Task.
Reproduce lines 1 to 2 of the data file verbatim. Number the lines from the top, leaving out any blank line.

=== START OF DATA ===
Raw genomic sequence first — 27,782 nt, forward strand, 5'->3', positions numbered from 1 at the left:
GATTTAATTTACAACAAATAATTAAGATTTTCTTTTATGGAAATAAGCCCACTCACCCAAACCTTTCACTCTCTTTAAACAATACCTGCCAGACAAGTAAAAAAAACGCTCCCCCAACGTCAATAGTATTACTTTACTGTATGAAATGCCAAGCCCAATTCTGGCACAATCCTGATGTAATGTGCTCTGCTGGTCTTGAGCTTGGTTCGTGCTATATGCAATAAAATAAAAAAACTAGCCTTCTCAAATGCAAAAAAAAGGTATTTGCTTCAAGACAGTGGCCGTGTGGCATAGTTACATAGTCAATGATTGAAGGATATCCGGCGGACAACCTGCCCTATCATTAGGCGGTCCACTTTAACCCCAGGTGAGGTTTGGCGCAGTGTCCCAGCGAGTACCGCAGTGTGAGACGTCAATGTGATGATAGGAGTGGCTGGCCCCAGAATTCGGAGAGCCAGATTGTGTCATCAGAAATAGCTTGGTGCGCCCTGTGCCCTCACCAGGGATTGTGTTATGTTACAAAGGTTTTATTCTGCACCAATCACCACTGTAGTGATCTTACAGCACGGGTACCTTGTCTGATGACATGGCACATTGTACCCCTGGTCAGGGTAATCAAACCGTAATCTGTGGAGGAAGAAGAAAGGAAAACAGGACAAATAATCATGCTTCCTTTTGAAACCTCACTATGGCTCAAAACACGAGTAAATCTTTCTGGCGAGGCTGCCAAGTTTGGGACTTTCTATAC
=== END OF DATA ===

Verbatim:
Raw genomic sequence first — 27,782 nt, forward strand, 5'->3', positions numbered from 1 at the left:
GATTTAATTTACAACAAATAATTAAGATTTTCTTTTATGGAAATAAGCCCACTCACCCAAACCTTTCACTCTCTTTAAACAATACCTGCCAGACAAGTAAAAAAAACGCTCCCCCAACGTCAATAGTATTACTTTACTGTATGAAATGCCAAGCCCAATTCTGGCACAATCCTGATGTAATGTGCTCTGCTGGTCTTGAGCTTGGTTCGTGCTATATGCAATAAAATAAAAAAACTAGCCTTCTCAAATGCAAAAAAAAGGTATTTGCTTCAAGACAGTGGCCGTGTGGCATAGTTACATAGTCAATGATTGAAGGATATCCGGCGGACAACCTGCCCTATCATTAGGCGGTCCACTTTAACCCCAGGTGAGGTTTGGCGCAGTGTCCCAGCGAGTACCGCAGTGTGAGACGTCAATGTGATGATAGGAGTGGCTGGCCCCAGAATTCGGAGAGCCAGATTGTGTCATCAGAAATAGCTTGGTGCGCCCTGTGCCCTCACCAGGGATTGTGTTATGTTACAAAGGTTTTATTCTGCACCAATCACCACTGTAGTGATCTTACAGCACGGGTACCTTGTCTGATGACATGGCACATTGTACCCCTGGTCAGGGTAATCAAACCGTAATCTGTGGAGGAAGAAGAAAGGAAAACAGGACAAATAATCATGCTTCCTTTTGAAACCTCACTATGGCTCAAAACACGAGTAAATCTTTCTGGCGAGGCTGCCAAGTTTGGGACTTTCTATAC